August 2, 2010
While it’s arguably inappropriate objectification of his wife to bolster his career when lame-duck MN Governor Pawlenty describes her as his “red-hot smoking wife,” I disagree w/ wonkette’s characterization that it’s “two years early.” If Obama hadn’t started early he probably wouldn’t be President, and remember Senator McCain tried to woo votes from Harley riders by suggesting his wife enter the topless Miss Buffalo Chip contest in Sturgis in 2008.
If voters made their choices rationally the political calculus of candidates and campaigns would be very different. Voters often rationalize when interviewed, but research proves the decisions are more often based on emotion than intellectual evaluation.
Campaigns get longer and more costly all the time because mainstream media producers see candidate spending as helping their own bottom lines. In other words, it’s also arguably a conflict of interest to base so much of the determination of a campaign’s viability on successful fund-raising. True, in many cases advertising is a crucial factor, and we all accept that one of the keys to advertising success is repetition across a wide range of media to generate the maximum number of impressions. Yet wouldn’t it be refreshing for a network or newspaper to cap the amount of political ads they’d take at some reasonable level?
Voters report they’re actually annoyed by the saturation of TV as elections approach; in some cases the result seems to be tuning out altogether. Meanwhile where are the balancing stories about what the candidates have actually accomplished, how a candidate runs an efficient and fiscally restrained campaign focused on issues instead of fund-raising, or which ads are to distract from facts or obscure their votes while echoing slogans and talking points in much the same way Budweiser hammers away with their “King of Beer” message.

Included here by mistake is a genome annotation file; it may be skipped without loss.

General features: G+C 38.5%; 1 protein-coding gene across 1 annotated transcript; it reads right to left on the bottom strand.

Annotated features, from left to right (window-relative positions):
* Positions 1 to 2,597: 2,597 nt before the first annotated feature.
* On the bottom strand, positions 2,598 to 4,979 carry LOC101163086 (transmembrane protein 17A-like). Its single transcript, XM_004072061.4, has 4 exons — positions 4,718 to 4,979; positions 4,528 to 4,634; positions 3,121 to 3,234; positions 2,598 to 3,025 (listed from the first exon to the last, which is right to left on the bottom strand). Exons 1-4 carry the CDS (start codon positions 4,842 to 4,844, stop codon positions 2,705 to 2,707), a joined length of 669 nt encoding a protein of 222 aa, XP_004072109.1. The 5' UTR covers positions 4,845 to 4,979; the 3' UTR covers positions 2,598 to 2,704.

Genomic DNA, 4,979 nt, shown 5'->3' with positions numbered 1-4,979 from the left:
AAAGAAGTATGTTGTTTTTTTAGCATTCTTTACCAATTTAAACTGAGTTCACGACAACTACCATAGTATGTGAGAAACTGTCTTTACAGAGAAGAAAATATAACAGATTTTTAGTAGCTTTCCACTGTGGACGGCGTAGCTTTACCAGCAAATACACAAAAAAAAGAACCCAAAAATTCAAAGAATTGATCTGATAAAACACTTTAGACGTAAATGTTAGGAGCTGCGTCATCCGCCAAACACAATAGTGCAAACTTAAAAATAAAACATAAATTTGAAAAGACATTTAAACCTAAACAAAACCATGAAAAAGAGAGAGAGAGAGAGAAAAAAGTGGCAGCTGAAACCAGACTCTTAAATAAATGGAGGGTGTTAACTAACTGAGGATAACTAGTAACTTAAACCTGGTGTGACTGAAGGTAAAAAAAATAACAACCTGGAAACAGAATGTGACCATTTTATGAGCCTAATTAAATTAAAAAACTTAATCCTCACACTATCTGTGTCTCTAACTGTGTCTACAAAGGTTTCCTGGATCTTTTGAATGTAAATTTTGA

Pawlenty knows “earned” media coverage is less costly than buying ads, and he’s got the recent examples of Palin and Bachmann proving the press loves provocative statements more than substantive discussion. Any “news” outlet is reliant on ad revenues, which are in turn driven by ratings. Look how quickly most mainstream media companies jumped on the Shirley Sherrod story – a hint of controversy and the race for viewers/readers was on without what we used to think of as journalistic integrity, all in pursuit of the mighty dollar. Pawlenty certainly doesn’t want the national press talking to disgruntled Minnesotans or economists about how his “no new taxes” mythology has driven down quality of life and scuttled the state budget.
Look for conflicts of interest in coverage, and follow the money if you want to understand Pawlenty — but don’t underestimate either his political savvy or the impact his “red-hot smoking wife” may have on voters and donors.